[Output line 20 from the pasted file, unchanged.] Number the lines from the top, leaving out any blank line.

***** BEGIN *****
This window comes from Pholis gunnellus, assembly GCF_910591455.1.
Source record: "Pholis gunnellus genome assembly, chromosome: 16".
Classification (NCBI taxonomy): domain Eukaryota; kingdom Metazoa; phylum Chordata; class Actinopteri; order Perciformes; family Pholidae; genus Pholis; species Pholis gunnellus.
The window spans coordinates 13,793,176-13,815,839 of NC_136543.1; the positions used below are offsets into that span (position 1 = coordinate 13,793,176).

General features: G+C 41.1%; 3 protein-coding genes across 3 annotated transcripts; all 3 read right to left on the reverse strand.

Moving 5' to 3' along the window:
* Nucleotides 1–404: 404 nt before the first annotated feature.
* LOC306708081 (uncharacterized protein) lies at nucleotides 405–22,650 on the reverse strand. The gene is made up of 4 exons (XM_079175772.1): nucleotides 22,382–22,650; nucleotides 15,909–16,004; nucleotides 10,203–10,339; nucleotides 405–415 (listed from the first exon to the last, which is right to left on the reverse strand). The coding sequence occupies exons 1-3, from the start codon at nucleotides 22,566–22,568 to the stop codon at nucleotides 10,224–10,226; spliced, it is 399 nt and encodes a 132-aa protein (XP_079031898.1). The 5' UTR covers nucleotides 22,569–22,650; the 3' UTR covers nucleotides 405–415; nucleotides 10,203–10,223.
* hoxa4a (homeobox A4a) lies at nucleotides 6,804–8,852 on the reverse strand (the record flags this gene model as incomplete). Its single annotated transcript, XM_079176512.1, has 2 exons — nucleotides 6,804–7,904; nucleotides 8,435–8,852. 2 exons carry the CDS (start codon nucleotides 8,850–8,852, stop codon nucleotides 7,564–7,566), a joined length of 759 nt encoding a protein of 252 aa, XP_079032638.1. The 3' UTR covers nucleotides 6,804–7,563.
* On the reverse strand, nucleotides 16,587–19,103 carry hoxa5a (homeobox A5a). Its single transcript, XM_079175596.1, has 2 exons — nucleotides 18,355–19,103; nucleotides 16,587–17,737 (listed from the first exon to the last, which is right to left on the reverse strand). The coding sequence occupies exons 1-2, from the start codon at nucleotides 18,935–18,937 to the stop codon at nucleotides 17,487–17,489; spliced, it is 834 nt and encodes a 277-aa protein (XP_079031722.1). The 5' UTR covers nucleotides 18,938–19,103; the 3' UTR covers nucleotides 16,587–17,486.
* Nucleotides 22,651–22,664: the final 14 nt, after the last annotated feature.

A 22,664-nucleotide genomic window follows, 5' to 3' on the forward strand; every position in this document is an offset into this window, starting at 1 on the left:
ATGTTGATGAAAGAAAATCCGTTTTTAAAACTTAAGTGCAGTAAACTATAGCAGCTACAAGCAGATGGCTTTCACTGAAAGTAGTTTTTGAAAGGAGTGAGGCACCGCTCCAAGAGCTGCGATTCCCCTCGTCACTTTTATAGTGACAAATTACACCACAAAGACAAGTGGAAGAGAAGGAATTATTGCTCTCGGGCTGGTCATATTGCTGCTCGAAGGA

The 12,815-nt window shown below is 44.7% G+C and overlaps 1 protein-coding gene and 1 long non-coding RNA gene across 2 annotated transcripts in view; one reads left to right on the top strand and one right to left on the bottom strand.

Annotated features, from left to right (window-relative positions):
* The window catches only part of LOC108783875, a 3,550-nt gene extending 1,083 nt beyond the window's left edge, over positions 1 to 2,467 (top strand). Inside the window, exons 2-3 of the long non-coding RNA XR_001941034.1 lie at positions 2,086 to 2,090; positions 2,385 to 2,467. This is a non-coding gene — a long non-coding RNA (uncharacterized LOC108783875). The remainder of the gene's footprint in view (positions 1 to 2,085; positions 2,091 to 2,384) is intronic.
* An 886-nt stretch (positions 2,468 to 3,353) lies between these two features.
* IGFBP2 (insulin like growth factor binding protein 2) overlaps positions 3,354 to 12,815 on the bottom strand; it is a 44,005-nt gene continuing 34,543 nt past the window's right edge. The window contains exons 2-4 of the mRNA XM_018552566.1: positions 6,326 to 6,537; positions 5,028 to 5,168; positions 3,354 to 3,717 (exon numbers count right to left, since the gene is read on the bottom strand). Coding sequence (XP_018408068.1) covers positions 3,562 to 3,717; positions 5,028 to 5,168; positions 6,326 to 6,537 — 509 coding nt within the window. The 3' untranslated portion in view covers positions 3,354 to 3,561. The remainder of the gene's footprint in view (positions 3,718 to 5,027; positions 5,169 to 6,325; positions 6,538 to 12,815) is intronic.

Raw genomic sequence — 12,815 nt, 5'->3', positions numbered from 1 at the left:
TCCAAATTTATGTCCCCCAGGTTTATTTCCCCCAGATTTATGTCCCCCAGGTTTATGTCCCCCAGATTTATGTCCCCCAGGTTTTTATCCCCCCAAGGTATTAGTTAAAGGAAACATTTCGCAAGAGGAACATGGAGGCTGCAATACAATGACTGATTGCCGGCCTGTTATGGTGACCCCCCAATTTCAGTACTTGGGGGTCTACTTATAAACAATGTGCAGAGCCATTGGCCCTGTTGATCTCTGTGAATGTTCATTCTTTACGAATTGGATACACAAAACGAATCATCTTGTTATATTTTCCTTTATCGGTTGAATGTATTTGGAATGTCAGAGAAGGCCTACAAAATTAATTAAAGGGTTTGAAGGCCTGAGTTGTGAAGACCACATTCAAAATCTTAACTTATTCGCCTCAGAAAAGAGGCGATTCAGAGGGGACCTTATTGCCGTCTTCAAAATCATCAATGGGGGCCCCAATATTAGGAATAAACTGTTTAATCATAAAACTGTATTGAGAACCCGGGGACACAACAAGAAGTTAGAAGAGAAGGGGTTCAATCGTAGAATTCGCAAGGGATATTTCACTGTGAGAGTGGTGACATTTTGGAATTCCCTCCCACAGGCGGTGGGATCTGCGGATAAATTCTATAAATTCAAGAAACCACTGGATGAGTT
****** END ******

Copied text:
TCCAAATTTATGTCCCCCAGGTTTATTTCCCCCAGATTTATGTCCCCCAGGTTTATGTCCCCCAGATTTATGTCCCCCAGGTTTTTATCCCCCCAAGGTATTAGTTAAAGGAAACATTTCGCAAGAGGAACATGGAGGCTGCAATACAATGACTGATTGCCGGCCTGTTATGGTGACCCCCCAATTTCAGTACTTGGGGGTCTACTTATAAACAATGTGCAGAGCCATTGGCCCTGTTGATCTCTGTGAATGTTCATTCTTTACGAATTGGATACACAAAACGAATCATCTTGTTATATTTTCCTTTATCGGTTGAATGTATTTGGAATGTCAGAGAAGGCCTACAAAATTAATTAAAGGGTTTGAAGGCCTGAGTTGTGAAGACCACATTCAAAATCTTAACTTATTCGCCTCAGAAAAGAGGCGATTCAGAGGGGACCTTATTGCCGTCTTCAAAATCATCAATGGGGGCCCCAATATTAGGAATAAACTGTTTAATCATAAAACTGTATTGAGAACCCGGGGACACAACAAGAAGTTAGAAGAGAAGGGGTTCAATCGTAGAATTCGCAAGGGATATTTCACTGTGAGAGTGGTGACATTTTGGAATTCCCTCCCACAGGCGGTGGGATCTGCGGATAAATTCTATAAATTCAAGAAACCACTGGATGAGTT